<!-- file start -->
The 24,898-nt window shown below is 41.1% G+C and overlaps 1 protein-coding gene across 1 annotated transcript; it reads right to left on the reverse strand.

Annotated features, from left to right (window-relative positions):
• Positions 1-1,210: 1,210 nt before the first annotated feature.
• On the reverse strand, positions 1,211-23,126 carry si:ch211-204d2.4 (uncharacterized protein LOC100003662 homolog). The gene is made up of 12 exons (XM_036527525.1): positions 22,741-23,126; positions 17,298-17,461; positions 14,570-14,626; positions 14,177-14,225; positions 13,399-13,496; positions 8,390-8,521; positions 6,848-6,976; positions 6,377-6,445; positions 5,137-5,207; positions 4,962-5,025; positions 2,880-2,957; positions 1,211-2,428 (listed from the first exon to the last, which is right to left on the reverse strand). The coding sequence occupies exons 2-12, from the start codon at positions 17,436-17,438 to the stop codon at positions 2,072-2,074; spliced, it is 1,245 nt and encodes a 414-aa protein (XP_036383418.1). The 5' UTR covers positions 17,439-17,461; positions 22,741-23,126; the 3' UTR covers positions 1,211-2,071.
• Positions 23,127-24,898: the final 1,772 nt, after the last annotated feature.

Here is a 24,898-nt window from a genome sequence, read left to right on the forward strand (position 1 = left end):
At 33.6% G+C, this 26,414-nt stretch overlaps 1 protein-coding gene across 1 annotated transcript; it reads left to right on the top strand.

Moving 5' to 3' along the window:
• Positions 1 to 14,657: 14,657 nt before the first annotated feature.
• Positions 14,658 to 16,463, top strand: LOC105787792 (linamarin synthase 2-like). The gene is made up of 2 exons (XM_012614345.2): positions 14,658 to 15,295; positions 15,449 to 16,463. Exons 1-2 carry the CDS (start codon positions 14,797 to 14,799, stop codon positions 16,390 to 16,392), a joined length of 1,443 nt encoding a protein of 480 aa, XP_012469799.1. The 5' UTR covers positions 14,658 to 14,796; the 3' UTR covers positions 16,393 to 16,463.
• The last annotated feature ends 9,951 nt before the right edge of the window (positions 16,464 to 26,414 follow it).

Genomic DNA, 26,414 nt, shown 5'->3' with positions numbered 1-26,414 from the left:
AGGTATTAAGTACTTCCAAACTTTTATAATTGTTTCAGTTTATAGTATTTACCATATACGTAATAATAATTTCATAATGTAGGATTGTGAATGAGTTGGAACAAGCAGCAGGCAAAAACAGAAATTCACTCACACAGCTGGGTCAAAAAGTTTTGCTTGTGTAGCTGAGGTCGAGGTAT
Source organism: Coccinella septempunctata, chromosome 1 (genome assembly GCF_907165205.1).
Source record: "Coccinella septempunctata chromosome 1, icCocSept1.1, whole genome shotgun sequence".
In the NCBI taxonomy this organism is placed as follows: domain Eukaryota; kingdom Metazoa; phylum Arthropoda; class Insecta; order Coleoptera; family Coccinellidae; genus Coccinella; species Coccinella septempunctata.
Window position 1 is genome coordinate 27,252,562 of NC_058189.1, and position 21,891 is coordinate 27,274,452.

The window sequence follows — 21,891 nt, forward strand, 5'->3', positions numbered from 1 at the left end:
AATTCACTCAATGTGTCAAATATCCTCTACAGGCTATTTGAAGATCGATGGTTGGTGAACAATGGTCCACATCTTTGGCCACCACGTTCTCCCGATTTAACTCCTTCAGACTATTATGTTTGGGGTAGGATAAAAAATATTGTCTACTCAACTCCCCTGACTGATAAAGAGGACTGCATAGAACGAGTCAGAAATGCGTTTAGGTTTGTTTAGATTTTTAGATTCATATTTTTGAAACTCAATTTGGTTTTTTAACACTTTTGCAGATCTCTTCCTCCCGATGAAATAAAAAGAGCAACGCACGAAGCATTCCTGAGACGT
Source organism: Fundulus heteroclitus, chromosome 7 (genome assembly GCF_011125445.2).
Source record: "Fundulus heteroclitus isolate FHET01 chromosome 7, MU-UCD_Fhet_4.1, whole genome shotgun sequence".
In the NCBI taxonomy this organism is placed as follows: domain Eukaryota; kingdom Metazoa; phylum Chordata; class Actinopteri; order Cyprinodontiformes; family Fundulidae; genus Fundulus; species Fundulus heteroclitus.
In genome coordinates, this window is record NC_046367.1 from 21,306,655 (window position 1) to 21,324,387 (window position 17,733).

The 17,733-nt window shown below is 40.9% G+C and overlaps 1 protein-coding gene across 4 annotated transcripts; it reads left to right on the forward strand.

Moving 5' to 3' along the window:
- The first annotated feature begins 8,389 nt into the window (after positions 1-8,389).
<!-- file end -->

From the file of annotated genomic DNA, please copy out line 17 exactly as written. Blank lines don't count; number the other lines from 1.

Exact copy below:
Window position 1 is genome coordinate 27,252,562 of NC_058189.1, and position 21,891 is coordinate 27,274,452.